The South Carolina House of Representatives voted Wednesday afternoon to allow execution by firing squad as a legitimate means of capital punishment.
The bill passed the House by a vote of 66 to 43, and having already been approved by the South Carolina Senate, it will now go to Governor Henry McMaster’s desk. A protege of the arch-segregationist Senator Strom Thurmond (R-SC) and a former prosecutor and state attorney general, McMaster is expected to sign the bill.
McMaster’s signature will make South Carolina the fourth US state to reintroduce execution by firing squad, alongside Utah, Mississippi, and Oklahoma. South Carolina also executes prisoners by electric chair and by lethal injection, although a shortage of lethal injection drugs in November caused a delay in the scheduled execution of a prisoner.
According to the Associated Press, the bill is intended to “jump-start executions” in South Carolina, which hasn’t executed a prisoner since 2011 and has 37 people on death row. It was once the most prolific US state in terms of killing its prisoners.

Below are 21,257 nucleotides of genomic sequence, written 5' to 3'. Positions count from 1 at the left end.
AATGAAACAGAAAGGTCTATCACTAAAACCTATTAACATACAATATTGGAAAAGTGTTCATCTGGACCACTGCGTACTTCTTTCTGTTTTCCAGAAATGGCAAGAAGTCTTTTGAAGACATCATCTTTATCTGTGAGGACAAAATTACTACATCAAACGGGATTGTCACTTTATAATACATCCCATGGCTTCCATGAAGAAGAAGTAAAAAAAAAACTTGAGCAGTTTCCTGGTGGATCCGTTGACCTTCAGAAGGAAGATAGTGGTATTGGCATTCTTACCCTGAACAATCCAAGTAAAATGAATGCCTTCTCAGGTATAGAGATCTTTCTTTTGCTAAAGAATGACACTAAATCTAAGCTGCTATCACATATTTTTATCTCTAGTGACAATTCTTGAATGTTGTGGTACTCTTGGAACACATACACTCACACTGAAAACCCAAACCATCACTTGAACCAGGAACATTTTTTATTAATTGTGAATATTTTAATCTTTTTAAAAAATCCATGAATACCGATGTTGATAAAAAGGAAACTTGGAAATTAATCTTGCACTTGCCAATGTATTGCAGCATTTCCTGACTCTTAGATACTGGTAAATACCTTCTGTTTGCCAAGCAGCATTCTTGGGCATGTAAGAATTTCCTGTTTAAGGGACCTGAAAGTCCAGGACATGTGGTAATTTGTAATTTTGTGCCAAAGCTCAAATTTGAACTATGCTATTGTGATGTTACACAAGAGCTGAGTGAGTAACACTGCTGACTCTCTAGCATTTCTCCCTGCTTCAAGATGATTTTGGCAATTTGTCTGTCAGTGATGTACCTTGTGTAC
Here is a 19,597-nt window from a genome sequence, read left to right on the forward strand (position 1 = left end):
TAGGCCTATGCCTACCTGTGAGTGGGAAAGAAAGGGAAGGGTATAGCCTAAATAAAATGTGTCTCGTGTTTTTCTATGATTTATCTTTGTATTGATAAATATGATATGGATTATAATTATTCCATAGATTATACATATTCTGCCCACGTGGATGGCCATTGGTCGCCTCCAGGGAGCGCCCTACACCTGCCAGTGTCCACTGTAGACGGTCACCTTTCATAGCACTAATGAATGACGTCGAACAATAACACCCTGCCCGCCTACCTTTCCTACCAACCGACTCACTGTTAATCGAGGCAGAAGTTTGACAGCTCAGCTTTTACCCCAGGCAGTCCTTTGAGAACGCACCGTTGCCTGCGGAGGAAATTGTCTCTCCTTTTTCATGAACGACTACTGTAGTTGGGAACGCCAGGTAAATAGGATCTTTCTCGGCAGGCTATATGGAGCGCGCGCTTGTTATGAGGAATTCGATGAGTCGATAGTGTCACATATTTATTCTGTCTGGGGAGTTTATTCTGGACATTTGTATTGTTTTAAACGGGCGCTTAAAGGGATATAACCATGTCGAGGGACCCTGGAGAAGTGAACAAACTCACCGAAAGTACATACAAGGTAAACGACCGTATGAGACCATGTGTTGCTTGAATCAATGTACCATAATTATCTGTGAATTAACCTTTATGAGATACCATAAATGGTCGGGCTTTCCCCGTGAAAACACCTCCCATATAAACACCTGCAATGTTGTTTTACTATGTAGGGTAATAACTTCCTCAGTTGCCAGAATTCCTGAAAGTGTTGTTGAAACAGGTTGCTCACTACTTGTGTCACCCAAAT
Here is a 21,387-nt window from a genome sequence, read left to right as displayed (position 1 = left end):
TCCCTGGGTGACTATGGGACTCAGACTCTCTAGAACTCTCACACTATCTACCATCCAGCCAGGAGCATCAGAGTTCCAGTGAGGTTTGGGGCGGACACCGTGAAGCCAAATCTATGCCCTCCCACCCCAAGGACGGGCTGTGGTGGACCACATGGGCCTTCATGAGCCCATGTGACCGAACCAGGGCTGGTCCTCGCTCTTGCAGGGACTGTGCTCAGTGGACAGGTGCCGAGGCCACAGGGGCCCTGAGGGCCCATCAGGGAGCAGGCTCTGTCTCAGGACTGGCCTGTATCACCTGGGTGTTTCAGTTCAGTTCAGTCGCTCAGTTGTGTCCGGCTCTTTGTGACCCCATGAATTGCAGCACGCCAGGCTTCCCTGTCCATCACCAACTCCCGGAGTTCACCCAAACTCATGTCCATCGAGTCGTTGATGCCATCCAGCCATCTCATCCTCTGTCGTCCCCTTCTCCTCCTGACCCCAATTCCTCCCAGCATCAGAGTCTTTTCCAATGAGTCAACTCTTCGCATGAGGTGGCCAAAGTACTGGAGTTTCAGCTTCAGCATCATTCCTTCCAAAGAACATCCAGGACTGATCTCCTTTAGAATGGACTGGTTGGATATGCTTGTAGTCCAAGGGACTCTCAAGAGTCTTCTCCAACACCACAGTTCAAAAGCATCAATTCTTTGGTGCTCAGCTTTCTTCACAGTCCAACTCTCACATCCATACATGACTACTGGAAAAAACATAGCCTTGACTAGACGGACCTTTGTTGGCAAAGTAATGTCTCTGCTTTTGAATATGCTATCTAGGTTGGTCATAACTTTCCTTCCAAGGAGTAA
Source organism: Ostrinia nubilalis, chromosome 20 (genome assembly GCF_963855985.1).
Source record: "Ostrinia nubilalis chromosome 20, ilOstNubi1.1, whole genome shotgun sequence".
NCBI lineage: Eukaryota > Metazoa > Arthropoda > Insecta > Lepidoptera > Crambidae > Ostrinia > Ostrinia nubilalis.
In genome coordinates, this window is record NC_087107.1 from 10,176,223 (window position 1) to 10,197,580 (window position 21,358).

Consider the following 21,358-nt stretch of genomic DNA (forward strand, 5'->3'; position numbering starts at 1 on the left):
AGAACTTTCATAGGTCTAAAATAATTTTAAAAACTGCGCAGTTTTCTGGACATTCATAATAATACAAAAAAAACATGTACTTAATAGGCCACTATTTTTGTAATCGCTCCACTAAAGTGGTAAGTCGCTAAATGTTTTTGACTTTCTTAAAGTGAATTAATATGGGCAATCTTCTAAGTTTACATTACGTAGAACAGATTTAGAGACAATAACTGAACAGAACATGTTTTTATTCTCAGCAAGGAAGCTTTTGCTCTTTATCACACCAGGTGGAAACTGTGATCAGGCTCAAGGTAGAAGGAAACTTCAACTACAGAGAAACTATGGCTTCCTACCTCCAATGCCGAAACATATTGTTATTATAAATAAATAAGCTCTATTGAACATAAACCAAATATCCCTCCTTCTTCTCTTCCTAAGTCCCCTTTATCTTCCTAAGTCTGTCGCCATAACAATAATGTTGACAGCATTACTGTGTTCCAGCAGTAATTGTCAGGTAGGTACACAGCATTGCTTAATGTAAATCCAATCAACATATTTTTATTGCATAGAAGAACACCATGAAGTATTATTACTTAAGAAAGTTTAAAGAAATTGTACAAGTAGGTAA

During the House debate, Democratic State Rep. Justin Bamberg invoked the legislature’s previous passing in February of a so-called “heartbeat bill” banning nearly all abortions in the state, calling it “extremely ironic” that they would now vote on a new method of stopping a heartbeat.
Here’s the process of electrocuting a person in the electric chair... Then they check for a heartbeat. The irony of even discussing this in South Carolina. pic.twitter.com/Q8Eng4s9nt— Justin Bamberg, Esq. (@JustinBamberg) May 5, 2021
“Three living, breathing human beings with a heartbeat that this bill is aimed at killing,” Bamberg said, thumping the microphone in front of him to imitate the sound of a beating heart. “If you push the green button at the end of the day and vote to pass this bill out of this body, you may as well be throwing the switch yourself.”
The treatment of South Carolina’s prisoners by the prison system has also been widely protested, including demanding adherence to the United Nations Standard Minimum Rules for the Treatment of Prisoners, better known as the “Nelson Mandela rules.” Inmates themselves mounted a strike in 2018 demanding better living conditions, as well as better rehabilitation facilities and the removal of barriers to returning to a normal life once they leave prison.
After the massive nationwide protests against police brutality and anti-Black racism in the United States last summer, the US Department of Justice revived federal executions after a 17-year hiatus and executed a record 17 people before the year was out, which was more than all 50 states combined in 2020. It also reintroduced the practices of execution by firing squad and execution by inhalation of poison gas.